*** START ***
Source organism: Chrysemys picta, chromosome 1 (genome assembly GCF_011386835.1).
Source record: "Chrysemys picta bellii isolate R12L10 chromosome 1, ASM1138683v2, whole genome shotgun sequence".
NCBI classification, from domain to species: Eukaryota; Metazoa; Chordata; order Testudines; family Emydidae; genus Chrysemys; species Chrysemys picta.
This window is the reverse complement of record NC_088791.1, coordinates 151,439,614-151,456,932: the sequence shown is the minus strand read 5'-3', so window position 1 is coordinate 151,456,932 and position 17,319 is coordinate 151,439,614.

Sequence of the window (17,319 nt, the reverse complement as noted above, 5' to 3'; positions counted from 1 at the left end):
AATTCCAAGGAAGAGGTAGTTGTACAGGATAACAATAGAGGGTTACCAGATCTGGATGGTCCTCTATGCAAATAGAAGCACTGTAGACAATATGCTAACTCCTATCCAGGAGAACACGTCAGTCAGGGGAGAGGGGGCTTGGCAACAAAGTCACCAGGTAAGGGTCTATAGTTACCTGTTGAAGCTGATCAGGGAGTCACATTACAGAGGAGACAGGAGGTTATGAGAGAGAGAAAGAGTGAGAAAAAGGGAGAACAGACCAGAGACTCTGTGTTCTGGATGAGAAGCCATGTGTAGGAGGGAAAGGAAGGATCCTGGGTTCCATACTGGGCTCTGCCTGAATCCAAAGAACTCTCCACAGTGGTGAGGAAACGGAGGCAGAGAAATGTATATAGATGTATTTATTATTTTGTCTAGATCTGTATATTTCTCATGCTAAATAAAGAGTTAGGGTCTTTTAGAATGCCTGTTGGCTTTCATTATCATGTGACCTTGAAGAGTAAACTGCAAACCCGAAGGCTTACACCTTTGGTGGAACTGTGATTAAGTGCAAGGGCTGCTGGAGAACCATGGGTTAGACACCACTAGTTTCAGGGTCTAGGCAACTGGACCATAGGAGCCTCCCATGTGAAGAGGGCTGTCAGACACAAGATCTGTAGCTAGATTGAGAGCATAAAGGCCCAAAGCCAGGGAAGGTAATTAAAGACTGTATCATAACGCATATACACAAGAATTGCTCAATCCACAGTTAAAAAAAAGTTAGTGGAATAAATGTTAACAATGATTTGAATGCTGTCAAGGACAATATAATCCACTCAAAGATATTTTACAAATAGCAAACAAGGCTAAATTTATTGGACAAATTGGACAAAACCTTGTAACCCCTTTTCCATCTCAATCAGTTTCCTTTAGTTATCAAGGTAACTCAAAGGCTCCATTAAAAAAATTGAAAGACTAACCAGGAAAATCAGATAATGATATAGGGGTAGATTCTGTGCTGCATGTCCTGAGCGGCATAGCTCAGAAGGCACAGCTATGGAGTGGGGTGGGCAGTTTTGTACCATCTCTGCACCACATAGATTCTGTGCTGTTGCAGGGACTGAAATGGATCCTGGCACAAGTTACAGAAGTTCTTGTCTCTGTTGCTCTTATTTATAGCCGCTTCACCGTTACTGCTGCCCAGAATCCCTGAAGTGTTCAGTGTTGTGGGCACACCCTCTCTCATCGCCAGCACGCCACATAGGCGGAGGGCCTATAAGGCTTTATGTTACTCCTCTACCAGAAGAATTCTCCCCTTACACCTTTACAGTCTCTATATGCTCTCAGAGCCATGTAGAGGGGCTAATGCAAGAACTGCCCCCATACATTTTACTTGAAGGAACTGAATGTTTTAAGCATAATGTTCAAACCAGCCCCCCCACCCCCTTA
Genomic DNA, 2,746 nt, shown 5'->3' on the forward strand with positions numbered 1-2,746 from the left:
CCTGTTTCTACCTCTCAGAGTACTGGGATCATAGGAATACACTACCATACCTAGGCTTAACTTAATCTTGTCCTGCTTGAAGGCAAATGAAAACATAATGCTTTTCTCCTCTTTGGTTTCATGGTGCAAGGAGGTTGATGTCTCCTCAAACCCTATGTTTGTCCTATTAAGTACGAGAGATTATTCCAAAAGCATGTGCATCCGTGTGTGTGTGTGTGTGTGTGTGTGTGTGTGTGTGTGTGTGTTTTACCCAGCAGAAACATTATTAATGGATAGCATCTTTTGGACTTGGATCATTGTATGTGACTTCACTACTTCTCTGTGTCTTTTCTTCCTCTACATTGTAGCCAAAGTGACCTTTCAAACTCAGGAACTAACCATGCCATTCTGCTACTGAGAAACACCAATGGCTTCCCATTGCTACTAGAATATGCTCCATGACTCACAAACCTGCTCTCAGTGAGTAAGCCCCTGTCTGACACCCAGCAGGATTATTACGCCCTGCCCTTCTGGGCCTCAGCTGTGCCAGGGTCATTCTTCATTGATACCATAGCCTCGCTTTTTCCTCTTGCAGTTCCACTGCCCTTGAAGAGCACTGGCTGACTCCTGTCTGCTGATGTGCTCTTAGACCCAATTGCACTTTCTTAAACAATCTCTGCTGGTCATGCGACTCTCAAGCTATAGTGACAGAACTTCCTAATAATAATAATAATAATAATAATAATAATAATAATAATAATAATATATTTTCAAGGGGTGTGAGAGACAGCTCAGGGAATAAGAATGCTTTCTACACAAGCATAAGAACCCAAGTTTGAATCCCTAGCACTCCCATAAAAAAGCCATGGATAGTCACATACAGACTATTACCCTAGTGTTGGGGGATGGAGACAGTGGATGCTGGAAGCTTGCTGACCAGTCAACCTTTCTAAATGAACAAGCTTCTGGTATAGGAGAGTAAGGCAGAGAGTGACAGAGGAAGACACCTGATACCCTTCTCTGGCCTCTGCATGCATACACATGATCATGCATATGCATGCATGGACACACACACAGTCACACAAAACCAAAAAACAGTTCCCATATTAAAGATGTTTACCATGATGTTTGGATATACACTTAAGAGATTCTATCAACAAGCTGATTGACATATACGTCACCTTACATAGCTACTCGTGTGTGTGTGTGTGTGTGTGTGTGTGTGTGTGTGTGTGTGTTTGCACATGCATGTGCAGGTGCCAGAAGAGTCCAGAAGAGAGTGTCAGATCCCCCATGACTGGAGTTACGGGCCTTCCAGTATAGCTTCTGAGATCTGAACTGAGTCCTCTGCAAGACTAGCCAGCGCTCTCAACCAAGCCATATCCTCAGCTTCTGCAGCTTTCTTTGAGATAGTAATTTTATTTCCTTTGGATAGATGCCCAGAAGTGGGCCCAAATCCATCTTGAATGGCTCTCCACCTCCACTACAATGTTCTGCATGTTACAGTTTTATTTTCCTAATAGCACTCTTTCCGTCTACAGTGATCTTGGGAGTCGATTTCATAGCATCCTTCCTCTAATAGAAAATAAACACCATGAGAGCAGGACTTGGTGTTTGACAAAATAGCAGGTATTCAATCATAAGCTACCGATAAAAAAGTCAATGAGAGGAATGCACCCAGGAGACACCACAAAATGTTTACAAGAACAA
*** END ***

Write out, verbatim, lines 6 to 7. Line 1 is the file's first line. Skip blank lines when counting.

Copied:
AATTCCAAGGAAGAGGTAGTTGTACAGGATAACAATAGAGGGTTACCAGATCTGGATGGTCCTCTATGCAAATAGAAGCACTGTAGACAATATGCTAACTCCTATCCAGGAGAACACGTCAGTCAGGGGAGAGGGGGCTTGGCAACAAAGTCACCAGGTAAGGGTCTATAGTTACCTGTTGAAGCTGATCAGGGAGTCACATTACAGAGGAGACAGGAGGTTATGAGAGAGAGAAAGAGTGAGAAAAAGGGAGAACAGACCAGAGACTCTGTGTTCTGGATGAGAAGCCATGTGTAGGAGGGAAAGGAAGGATCCTGGGTTCCATACTGGGCTCTGCCTGAATCCAAAGAACTCTCCACAGTGGTGAGGAAACGGAGGCAGAGAAATGTATATAGATGTATTTATTATTTTGTCTAGATCTGTATATTTCTCATGCTAAATAAAGAGTTAGGGTCTTTTAGAATGCCTGTTGGCTTTCATTATCATGTGACCTTGAAGAGTAAACTGCAAACCCGAAGGCTTACACCTTTGGTGGAACTGTGATTAAGTGCAAGGGCTGCTGGAGAACCATGGGTTAGACACCACTAGTTTCAGGGTCTAGGCAACTGGACCATAGGAGCCTCCCATGTGAAGAGGGCTGTCAGACACAAGATCTGTAGCTAGATTGAGAGCATAAAGGCCCAAAGCCAGGGAAGGTAATTAAAGACTGTATCATAACGCATATACACAAGAATTGCTCAATCCACAGTTAAAAAAAAGTTAGTGGAATAAATGTTAACAATGATTTGAATGCTGTCAAGGACAATATAATCCACTCAAAGATATTTTACAAATAGCAAACAAGGCTAAATTTATTGGACAAATTGGACAAAACCTTGTAACCCCTTTTCCATCTCAATCAGTTTCCTTTAGTTATCAAGGTAACTCAAAGGCTCCATTAAAAAAATTGAAAGACTAACCAGGAAAATCAGATAATGATATAGGGGTAGATTCTGTGCTGCATGTCCTGAGCGGCATAGCTCAGAAGGCACAGCTATGGAGTGGGGTGGGCAGTTTTGTACCATCTCTGCACCACATAGATTCTGTGCTGTTGCAGGGACTGAAATGGATCCTGGCACAAGTTACAGAAGTTCTTGTCTCTGTTGCTCTTATTTATAGCCGCTTCACCGTTACTGCTGCCCAGAATCCCTGAAGTGTTCAGTGTTGTGGGCACACCCTCTCTCATCGCCAGCACGCCACATAGGCGGAGGGCCTATAAGGCTTTATGTTACTCCTCTACCAGAAGAATTCTCCCCTTACACCTTTACAGTCTCTATATGCTCTCAGAGCCATGTAGAGGGGCTAATGCAAGAACTGCCCCCATACATTTTACTTGAAGGAACTGAATGTTTTAAGCATAATGTTCAAACCAGCCCCCCCACCCCCTTA
Genomic DNA, 2,746 nt, shown 5'->3' on the forward strand with positions numbered 1-2,746 from the left: